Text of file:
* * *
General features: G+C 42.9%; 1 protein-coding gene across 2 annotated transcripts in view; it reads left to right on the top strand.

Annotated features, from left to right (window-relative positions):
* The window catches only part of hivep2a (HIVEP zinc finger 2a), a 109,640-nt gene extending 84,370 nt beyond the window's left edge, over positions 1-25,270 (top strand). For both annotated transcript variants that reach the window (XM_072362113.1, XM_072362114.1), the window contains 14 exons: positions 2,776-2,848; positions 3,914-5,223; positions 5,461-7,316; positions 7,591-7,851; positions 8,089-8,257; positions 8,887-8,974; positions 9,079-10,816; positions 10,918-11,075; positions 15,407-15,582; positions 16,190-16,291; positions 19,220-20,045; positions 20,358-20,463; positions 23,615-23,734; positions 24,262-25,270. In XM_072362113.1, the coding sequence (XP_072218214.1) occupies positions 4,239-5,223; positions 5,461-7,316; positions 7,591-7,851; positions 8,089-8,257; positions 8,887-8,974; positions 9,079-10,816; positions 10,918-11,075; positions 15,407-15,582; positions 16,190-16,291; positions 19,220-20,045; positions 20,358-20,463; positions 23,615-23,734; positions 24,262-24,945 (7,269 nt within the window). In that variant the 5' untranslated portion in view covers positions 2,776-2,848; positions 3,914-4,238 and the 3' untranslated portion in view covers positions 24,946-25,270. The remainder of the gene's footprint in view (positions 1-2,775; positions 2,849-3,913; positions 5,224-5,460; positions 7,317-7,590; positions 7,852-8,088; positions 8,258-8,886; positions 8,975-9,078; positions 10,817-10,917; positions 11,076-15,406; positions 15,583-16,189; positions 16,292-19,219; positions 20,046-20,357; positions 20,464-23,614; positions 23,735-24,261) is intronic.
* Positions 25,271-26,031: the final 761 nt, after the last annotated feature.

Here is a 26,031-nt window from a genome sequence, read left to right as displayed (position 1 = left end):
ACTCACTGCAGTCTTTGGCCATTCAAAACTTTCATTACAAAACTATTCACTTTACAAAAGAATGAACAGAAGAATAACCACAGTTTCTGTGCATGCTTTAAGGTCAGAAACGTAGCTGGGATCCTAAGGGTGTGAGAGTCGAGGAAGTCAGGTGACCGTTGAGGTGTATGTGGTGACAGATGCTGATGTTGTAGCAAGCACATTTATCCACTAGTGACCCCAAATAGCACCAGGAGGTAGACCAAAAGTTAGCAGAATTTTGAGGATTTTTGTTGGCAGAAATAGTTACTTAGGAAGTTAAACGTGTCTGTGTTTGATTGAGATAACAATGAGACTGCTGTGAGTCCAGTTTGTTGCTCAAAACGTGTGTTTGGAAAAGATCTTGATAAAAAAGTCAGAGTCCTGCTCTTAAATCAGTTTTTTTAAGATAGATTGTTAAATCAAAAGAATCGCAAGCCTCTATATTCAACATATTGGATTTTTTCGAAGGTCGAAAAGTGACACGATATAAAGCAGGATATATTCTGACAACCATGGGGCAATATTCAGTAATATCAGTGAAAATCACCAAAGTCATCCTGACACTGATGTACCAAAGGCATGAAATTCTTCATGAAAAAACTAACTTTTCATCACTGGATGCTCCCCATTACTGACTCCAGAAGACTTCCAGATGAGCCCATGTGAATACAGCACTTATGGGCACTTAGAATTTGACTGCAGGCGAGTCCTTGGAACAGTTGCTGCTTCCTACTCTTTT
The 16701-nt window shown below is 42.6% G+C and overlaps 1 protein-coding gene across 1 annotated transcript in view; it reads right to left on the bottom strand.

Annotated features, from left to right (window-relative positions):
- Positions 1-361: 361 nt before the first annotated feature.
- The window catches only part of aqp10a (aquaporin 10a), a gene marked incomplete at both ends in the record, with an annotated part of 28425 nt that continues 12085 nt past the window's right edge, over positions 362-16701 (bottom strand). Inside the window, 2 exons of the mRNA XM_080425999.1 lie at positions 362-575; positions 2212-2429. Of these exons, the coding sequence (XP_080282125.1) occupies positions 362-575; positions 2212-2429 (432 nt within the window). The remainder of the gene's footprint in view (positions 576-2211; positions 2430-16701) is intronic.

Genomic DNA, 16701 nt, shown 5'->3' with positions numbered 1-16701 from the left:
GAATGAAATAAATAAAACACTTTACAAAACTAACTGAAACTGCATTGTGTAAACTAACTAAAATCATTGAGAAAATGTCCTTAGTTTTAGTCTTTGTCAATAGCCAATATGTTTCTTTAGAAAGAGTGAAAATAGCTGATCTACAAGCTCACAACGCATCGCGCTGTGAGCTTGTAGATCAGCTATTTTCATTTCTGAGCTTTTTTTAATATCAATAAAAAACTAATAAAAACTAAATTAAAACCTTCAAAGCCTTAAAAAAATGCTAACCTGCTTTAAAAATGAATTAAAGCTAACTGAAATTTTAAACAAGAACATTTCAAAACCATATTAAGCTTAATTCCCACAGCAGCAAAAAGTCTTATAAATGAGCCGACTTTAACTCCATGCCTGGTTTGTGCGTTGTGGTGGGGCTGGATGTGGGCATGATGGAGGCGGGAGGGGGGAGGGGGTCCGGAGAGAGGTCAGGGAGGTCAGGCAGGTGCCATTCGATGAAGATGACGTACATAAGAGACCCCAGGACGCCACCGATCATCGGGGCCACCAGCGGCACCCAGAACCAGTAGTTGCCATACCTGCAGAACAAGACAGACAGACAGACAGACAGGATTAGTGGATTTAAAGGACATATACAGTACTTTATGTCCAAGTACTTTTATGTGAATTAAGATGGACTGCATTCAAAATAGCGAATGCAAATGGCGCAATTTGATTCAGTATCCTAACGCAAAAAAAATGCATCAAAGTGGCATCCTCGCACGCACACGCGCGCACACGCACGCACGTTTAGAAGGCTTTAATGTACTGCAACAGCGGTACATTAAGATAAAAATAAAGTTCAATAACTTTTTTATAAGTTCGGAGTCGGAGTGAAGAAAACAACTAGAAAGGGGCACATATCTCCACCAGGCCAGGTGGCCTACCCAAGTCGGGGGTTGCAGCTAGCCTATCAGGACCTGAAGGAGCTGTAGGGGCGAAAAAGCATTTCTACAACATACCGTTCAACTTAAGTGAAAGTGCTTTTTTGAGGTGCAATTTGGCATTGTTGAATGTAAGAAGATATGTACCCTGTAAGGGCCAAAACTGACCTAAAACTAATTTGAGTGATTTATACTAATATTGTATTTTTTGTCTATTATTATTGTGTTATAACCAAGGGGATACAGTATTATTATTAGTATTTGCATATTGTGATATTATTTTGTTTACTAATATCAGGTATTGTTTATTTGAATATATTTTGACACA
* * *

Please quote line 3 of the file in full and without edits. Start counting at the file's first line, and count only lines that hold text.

* The window catches only part of hivep2a (HIVEP zinc finger 2a), a 109,640-nt gene extending 84,370 nt beyond the window's left edge, over positions 1-25,270 (top strand). For both annotated transcript variants that reach the window (XM_072362113.1, XM_072362114.1), the window contains 14 exons: positions 2,776-2,848; positions 3,914-5,223; positions 5,461-7,316; positions 7,591-7,851; positions 8,089-8,257; positions 8,887-8,974; positions 9,079-10,816; positions 10,918-11,075; positions 15,407-15,582; positions 16,190-16,291; positions 19,220-20,045; positions 20,358-20,463; positions 23,615-23,734; positions 24,262-25,270. In XM_072362113.1, the coding sequence (XP_072218214.1) occupies positions 4,239-5,223; positions 5,461-7,316; positions 7,591-7,851; positions 8,089-8,257; positions 8,887-8,974; positions 9,079-10,816; positions 10,918-11,075; positions 15,407-15,582; positions 16,190-16,291; positions 19,220-20,045; positions 20,358-20,463; positions 23,615-23,734; positions 24,262-24,945 (7,269 nt within the window). In that variant the 5' untranslated portion in view covers positions 2,776-2,848; positions 3,914-4,238 and the 3' untranslated portion in view covers positions 24,946-25,270. The remainder of the gene's footprint in view (positions 1-2,775; positions 2,849-3,913; positions 5,224-5,460; positions 7,317-7,590; positions 7,852-8,088; positions 8,258-8,886; positions 8,975-9,078; positions 10,817-10,917; positions 11,076-15,406; positions 15,583-16,189; positions 16,292-19,219; positions 20,046-20,357; positions 20,464-23,614; positions 23,735-24,261) is intronic.